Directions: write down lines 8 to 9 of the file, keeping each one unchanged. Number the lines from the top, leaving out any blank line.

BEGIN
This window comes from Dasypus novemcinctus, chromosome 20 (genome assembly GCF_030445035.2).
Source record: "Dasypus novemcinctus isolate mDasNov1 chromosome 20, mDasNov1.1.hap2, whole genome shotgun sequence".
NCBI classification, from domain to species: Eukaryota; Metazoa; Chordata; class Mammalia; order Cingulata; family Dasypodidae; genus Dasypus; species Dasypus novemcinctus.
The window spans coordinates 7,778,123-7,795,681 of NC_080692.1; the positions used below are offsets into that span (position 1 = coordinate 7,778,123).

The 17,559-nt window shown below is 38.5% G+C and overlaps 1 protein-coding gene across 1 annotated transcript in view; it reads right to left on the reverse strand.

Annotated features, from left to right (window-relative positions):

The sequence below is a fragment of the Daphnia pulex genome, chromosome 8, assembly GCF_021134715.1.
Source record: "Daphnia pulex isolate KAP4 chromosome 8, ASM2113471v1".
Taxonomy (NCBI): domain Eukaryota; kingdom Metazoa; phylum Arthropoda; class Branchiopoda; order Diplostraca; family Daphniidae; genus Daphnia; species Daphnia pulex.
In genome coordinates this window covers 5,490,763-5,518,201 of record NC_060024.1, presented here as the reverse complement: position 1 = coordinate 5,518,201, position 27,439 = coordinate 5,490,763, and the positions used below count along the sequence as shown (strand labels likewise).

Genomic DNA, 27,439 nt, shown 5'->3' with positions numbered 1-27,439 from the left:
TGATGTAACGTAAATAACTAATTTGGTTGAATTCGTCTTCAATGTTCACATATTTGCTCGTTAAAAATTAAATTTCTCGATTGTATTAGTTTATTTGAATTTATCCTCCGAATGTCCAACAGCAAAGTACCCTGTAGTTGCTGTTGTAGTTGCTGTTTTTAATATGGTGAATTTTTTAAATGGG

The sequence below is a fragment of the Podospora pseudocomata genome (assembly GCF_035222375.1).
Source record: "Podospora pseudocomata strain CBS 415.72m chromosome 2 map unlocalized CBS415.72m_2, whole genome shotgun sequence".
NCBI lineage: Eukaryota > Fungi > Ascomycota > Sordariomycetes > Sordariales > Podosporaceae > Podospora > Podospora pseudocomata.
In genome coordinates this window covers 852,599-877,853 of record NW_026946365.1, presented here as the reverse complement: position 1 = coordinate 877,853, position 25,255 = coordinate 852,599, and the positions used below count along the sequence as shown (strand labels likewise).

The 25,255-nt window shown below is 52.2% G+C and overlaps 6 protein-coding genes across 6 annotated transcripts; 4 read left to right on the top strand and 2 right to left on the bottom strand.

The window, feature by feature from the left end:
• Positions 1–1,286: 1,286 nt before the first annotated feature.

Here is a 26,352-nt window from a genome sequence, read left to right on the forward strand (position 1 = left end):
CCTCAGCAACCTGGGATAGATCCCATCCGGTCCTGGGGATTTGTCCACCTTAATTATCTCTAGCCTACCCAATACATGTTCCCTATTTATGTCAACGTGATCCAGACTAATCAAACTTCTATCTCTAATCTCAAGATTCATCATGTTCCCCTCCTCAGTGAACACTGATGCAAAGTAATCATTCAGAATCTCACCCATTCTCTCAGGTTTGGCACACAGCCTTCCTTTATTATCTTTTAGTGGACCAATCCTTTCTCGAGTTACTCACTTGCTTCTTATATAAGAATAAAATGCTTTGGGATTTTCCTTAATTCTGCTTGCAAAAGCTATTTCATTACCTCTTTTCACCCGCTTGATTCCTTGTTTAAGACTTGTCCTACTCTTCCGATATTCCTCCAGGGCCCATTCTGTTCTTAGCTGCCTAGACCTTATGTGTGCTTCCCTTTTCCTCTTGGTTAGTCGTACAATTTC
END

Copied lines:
Source record: "Daphnia pulex isolate KAP4 chromosome 8, ASM2113471v1".
Taxonomy (NCBI): domain Eukaryota; kingdom Metazoa; phylum Arthropoda; class Branchiopoda; order Diplostraca; family Daphniidae; genus Daphnia; species Daphnia pulex.